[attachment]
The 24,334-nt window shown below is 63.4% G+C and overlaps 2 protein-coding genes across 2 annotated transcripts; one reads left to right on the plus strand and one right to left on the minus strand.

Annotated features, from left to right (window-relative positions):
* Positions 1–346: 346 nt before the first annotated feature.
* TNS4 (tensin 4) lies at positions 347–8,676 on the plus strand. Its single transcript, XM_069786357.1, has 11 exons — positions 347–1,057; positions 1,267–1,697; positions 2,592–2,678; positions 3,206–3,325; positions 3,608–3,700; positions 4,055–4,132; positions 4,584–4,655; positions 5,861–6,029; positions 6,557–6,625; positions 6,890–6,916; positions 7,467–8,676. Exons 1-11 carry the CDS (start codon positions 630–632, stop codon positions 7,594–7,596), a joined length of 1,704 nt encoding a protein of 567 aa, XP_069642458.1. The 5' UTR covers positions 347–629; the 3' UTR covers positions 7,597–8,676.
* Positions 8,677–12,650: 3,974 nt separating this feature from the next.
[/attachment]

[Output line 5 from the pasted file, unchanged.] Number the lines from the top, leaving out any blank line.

* Positions 8,677–12,650: 3,974 nt separating this feature from the next.